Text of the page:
"The international presence at OutDoor is growing," Hosey added. "As far as other trade shows and regional events, if you are an outdoor company you have to be at OutDoor. It is a non-negotiable."

SNEWS® noticed and talked to a larger number of U.S.-based companies who were new this year to Europe and to the OutDoor show, including Life is Good, Alf (now Kuhl), Teko, Crocs and Ruffwear. In addition, representatives of several European companies at the show told us they would be walking Outdoor Retailer in August as their first step into the U.S. market, or that they just added a U.S. distributor. (More on a few of these product highlights in the second part of our OutDoor show coverage next week.)

Interestingly, many companies from North America and Europe used this show, rather than Outdoor Retailer Summer Market, to introduce brand new 2006 product, including Helly Hansen, Mountain Hardwear, Macpac, The North Face, Highgear, Prana, Gregory, Leki, Arc'Teryx, Cascade Designs, Mammut and Asolo, among many others. (Next week's product recap will also include a few products that caught our eye that you will likely also see at the Outdoor Retailer show in Salt Lake City.)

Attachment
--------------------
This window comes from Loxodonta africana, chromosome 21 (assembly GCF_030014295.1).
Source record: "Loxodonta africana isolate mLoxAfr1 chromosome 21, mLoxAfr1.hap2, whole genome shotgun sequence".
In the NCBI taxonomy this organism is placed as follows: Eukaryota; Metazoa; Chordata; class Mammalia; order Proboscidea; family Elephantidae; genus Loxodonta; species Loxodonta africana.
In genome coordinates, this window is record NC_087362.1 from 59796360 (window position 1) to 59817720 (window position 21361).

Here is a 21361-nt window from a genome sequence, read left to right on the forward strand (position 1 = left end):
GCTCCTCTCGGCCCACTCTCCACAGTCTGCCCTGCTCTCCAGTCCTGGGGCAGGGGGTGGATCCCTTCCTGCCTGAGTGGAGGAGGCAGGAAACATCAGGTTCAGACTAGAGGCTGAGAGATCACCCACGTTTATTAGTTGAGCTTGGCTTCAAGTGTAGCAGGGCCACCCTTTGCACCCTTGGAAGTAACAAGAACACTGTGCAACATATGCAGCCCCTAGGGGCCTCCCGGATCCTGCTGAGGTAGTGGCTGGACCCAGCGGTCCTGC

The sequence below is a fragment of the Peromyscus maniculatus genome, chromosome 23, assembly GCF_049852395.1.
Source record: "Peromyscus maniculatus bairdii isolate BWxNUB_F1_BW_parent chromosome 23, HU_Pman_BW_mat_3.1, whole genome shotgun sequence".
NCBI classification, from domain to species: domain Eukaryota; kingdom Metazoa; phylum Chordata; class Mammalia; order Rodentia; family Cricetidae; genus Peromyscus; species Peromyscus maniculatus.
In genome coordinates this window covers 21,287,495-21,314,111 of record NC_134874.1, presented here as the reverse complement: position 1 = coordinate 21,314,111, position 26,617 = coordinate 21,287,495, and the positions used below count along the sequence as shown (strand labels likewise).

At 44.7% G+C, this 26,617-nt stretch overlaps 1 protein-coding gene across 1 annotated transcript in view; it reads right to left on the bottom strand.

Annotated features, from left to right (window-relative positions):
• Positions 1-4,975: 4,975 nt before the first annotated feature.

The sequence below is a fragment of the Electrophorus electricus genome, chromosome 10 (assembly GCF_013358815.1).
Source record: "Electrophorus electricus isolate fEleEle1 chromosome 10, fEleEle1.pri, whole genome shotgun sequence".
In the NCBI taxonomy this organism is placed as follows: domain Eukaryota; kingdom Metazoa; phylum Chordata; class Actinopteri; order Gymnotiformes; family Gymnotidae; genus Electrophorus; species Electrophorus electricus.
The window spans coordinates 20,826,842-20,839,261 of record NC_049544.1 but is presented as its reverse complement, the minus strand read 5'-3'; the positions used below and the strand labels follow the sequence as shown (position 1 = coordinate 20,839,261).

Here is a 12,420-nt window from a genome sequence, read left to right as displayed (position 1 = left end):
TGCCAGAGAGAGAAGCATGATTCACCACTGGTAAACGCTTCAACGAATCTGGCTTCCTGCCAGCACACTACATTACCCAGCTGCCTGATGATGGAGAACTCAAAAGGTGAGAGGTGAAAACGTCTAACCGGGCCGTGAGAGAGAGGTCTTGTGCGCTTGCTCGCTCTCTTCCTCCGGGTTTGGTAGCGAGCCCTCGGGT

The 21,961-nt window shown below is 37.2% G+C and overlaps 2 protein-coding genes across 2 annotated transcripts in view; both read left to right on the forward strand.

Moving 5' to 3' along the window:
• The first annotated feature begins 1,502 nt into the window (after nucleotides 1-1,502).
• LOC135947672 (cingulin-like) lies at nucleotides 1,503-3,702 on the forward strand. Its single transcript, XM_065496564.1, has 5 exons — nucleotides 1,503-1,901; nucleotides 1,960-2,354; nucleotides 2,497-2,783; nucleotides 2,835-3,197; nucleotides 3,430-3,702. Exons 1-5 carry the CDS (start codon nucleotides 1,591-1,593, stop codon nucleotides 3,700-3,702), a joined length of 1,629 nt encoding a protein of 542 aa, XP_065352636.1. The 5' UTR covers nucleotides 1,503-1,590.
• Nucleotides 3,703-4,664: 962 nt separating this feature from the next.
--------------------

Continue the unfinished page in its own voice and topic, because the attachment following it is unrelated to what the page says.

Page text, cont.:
All seemed impressed with traffic quality.

Said Osprey CEO Tom Barney, "This is the best European show for Osprey in our history. It is extremely well-attended, and the show is getting more and more professional with buyers now interested in more than just product and wanting to talk with us about marketing, margins, turns and asking other very good business questions."

A good time had by all

Not to give the impression that the show is all business. The Euros know how to have a good time, with beer, champagne, espressos, good food, live music and drinks flowing not only during happy hours at the end of the day, but also all day in some booths. The annual party put on by Vaude at its headquarters in the nearby city of Tettnang always draws a rockin' crowd, with the company's test center open for tours and the grounds open for partying. In fact, SNEWS® knows of a few company execs who barely made it back to their hotels before they had to drag themselves back to the show.